I agree with most of the description, for example the adversarial nature of the work. While I do not mind that aspect, most technical people strongly dislike that type of work. I think that the ‘documents’ referred to in the description actually refers to the legal documents filed throughout the case. While the number of filed documents per case for this type of lawyer may be less than for some other types of lawyers, the size of these documents can be daunting.

For example, the principal challenge for one of the patent cases I have worked on as an expert was plowing through 4 long and vaguely worded patents. Together, these patents totaled about 1000 pages. They were deliberately worded to allude to almost anything and everything, while actually saying very little. I knew I was going to be asked in deposition if I had read and understood all of these documents. This was really painful to do: the only way I could get through these documents and retain anything was to spend several days standing, while reading them to myself aloud, and making a brief note of each paragraph after reading it. It was torture! I was indeed asked if I had read them early on during deposition, to which I proudly said, “Every word!” That was expensive for the client, but it was important to be able to say that with confidence, and my reports and testimony were used to successfully invalidate those patents as part of two inter-partes reviews.

As a side note, Malcolm Gladwell gave a nice keynote presentation on a closely related topic with Adam Grant at the 2017 Wharton People Analytics Conference.

Tell me about your first case

My first expert case came to me unexpectedly. The client was a venture capital investment firm, and their BigLaw attorney described my task in a well-written and succinct engagement letter. The client was concerned that a large contractor had done a poor job developing software for one of their startups. The VCs were considering litigation, and wanted to know my opinion of the quality of the software.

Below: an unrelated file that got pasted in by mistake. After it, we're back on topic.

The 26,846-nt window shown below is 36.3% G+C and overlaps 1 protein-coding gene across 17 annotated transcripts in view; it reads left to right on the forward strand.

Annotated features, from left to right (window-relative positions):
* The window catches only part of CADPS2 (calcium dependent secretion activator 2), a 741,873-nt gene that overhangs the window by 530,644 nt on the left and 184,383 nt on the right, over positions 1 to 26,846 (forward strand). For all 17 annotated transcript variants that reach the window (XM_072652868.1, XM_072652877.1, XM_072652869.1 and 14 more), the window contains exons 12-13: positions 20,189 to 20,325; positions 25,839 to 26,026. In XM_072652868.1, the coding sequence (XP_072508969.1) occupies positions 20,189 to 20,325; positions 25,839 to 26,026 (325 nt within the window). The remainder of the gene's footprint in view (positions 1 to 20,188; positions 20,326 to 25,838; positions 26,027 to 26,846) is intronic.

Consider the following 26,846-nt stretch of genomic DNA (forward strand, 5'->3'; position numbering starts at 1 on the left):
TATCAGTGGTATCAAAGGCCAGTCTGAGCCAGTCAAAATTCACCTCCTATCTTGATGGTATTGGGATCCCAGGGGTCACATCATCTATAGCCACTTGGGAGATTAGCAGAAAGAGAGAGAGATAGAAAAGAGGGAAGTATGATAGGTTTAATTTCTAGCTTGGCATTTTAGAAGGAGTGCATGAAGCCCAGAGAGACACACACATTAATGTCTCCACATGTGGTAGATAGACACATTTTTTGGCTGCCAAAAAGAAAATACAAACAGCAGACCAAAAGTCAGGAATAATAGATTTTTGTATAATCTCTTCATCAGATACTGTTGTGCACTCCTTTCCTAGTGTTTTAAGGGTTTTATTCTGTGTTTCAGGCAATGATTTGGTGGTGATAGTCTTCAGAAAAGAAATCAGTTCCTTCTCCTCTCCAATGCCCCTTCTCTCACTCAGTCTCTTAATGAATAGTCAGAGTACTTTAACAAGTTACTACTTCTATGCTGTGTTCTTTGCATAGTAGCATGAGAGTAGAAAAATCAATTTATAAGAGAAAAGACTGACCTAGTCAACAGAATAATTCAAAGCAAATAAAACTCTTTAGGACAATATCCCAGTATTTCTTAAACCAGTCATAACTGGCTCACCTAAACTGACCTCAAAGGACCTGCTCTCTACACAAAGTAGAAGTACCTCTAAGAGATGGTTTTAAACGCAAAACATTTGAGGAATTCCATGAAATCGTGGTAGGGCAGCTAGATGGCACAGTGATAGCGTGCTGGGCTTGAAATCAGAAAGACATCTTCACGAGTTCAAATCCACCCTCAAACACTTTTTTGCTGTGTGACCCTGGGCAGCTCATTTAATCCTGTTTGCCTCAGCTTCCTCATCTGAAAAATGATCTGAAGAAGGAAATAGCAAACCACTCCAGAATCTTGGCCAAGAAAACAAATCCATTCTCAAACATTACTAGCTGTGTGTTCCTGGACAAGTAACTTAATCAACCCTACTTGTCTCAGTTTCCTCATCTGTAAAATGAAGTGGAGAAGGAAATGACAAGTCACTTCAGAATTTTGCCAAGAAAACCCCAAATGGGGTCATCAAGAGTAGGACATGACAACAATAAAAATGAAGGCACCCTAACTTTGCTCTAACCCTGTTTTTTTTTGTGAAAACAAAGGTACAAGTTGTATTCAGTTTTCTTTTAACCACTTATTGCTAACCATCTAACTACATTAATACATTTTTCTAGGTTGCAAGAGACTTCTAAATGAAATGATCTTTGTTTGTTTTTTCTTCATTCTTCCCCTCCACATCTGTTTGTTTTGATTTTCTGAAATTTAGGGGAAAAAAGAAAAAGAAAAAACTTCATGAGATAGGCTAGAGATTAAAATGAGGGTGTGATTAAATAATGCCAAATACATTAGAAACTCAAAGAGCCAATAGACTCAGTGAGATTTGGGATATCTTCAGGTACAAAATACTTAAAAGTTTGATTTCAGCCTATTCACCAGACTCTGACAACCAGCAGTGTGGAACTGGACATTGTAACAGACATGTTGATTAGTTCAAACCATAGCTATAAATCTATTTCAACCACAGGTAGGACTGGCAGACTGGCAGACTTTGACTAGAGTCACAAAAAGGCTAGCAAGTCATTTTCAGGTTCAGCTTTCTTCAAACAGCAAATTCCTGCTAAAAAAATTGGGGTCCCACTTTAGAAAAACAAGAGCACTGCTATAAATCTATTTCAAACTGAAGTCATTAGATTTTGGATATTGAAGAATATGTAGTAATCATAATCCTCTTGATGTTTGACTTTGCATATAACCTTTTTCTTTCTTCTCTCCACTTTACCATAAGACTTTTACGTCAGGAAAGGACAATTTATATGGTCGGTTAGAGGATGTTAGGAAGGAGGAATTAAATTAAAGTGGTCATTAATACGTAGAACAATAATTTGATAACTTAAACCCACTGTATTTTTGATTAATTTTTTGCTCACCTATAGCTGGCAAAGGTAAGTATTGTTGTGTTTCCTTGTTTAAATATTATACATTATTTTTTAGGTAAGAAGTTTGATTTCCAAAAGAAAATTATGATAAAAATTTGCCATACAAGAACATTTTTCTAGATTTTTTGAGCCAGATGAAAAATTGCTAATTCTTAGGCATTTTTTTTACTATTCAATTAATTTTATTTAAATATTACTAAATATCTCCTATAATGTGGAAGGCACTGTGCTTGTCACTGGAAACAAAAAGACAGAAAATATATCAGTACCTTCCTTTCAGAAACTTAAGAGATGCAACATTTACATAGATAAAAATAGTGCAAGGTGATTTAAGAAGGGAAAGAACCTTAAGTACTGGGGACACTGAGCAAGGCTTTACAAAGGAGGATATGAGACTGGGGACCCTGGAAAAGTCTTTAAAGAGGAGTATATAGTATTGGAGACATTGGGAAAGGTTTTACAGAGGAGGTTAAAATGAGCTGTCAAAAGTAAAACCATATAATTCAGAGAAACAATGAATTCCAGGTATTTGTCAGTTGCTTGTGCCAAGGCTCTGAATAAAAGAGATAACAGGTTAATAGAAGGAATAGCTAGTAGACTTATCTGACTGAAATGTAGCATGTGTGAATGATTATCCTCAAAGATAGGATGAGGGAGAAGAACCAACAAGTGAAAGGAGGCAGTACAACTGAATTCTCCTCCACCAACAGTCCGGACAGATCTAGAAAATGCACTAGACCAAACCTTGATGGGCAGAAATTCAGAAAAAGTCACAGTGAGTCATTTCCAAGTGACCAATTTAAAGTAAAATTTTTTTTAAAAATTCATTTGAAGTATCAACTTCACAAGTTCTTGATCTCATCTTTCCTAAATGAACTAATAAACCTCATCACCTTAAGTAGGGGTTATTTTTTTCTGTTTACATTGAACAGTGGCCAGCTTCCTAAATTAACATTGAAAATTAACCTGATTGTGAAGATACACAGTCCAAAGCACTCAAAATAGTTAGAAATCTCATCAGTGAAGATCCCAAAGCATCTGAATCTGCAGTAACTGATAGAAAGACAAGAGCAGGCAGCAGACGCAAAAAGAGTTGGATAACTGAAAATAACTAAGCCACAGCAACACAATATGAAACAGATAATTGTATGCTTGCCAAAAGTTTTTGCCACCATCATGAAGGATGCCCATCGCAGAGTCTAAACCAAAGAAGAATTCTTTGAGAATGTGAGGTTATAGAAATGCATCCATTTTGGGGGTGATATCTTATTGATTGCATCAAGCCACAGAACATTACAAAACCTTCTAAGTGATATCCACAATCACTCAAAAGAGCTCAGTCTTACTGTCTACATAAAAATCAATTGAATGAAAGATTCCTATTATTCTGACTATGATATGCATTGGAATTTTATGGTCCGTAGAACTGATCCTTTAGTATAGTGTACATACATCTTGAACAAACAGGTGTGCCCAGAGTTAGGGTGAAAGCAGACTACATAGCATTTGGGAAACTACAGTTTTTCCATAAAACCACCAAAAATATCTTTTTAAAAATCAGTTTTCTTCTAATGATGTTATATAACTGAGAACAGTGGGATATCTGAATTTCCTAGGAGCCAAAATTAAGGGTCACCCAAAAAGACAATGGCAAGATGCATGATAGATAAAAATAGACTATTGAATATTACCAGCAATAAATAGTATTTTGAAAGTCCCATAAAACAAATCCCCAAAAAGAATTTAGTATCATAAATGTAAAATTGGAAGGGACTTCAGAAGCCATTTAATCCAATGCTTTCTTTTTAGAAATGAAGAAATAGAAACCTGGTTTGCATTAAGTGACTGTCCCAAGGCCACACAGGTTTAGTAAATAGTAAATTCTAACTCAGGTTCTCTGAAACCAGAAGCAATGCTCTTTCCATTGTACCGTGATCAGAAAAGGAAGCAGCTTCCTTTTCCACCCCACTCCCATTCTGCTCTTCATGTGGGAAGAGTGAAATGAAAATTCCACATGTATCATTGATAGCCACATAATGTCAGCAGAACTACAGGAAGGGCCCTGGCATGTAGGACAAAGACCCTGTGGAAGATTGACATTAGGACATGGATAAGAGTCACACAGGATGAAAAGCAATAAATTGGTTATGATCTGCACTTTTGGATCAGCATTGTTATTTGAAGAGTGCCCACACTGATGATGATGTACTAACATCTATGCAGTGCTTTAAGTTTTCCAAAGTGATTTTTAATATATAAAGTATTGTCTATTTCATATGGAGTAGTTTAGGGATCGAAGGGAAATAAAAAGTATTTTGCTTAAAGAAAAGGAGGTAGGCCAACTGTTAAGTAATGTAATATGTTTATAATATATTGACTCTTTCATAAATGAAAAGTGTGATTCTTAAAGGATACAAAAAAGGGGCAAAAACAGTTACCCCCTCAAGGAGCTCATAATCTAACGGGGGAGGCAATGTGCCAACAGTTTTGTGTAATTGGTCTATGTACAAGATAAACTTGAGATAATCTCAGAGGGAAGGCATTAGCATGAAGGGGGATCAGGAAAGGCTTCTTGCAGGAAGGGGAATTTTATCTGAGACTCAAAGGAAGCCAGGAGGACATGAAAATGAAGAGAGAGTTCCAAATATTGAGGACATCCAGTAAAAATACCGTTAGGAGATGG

Before this time, 20 years ago, I did not have a good understanding of what the term “expert witness” meant. I had previously acted as a computer consultant for over 25 years, and I was familiar with the technology for the case, but my weakness was my lack of experience managing this type of assignment. I did not know about the various types of lawyers, and so did not know how to interface most effectively with the lawyer who engaged me. He was actually outside counsel, and an investment management lawyer, not a litigator. Had I known that at the time, and had I known what that meant, I like to think that I would have tried to approach the case a bit differently. A mentor would have been very helpful to me in this regard. I have since been both protégé and mentor, and I believe there is no better way to get started as an expert witness, than as a protégé of a thoughtful mentor.

This was the first time I had a three-way engagement; in this case the 3 parties were the VC firm (the end client), the law firm, and me. The startup was actually a 4th party, but as far as I could see, in retrospect, they had no say and could only provide me the information I requested and watch the process unfold. In addition, the software contractor was potentially a 5th party, and this might have become significant if litigation was pursued, but the complexities of that potential relationship never materialized.

At the time, I lacked the experience to know that my assignment would likely have a better outcome if I had simply asked to meet with the VCs at the beginning of the assignment. The VCs were the ones who needed to make the decision of what to do about their investment. I mostly spoke with the lawyer who had written the engagement letter, and interacted on technical matters directly with the startup. Naturally, lawyers want to shield their client from problems and distractions, but sometimes it is important that the root of an issue be described first-hand to those who can address it.